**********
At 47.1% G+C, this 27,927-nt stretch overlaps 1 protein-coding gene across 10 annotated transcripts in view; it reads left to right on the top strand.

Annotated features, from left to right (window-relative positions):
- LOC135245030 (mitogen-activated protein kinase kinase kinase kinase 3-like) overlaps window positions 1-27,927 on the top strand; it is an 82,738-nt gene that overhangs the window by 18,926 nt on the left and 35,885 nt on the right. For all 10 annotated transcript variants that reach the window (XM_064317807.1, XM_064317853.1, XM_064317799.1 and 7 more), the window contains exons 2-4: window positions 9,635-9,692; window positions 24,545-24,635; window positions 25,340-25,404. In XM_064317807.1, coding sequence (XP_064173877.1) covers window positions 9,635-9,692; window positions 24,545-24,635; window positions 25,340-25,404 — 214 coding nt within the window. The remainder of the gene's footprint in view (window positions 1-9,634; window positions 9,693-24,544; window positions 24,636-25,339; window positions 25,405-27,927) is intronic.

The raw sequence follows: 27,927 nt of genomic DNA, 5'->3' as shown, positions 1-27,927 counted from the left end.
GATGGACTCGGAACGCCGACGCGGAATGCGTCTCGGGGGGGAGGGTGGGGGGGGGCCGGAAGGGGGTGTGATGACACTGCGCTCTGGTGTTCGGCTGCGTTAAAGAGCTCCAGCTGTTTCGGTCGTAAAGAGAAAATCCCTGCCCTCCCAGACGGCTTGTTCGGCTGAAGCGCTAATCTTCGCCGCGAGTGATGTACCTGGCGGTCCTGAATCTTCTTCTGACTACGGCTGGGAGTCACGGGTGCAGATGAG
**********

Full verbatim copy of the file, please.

At 47.1% G+C, this 27,927-nt stretch overlaps 1 protein-coding gene across 10 annotated transcripts in view; it reads left to right on the top strand.

Annotated features, from left to right (window-relative positions):
- LOC135245030 (mitogen-activated protein kinase kinase kinase kinase 3-like) overlaps window positions 1-27,927 on the top strand; it is an 82,738-nt gene that overhangs the window by 18,926 nt on the left and 35,885 nt on the right. For all 10 annotated transcript variants that reach the window (XM_064317807.1, XM_064317853.1, XM_064317799.1 and 7 more), the window contains exons 2-4: window positions 9,635-9,692; window positions 24,545-24,635; window positions 25,340-25,404. In XM_064317807.1, coding sequence (XP_064173877.1) covers window positions 9,635-9,692; window positions 24,545-24,635; window positions 25,340-25,404 — 214 coding nt within the window. The remainder of the gene's footprint in view (window positions 1-9,634; window positions 9,693-24,544; window positions 24,636-25,339; window positions 25,405-27,927) is intronic.

The raw sequence follows: 27,927 nt of genomic DNA, 5'->3' as shown, positions 1-27,927 counted from the left end.
GATGGACTCGGAACGCCGACGCGGAATGCGTCTCGGGGGGGAGGGTGGGGGGGGGCCGGAAGGGGGTGTGATGACACTGCGCTCTGGTGTTCGGCTGCGTTAAAGAGCTCCAGCTGTTTCGGTCGTAAAGAGAAAATCCCTGCCCTCCCAGACGGCTTGTTCGGCTGAAGCGCTAATCTTCGCCGCGAGTGATGTACCTGGCGGTCCTGAATCTTCTTCTGACTACGGCTGGGAGTCACGGGTGCAGATGAG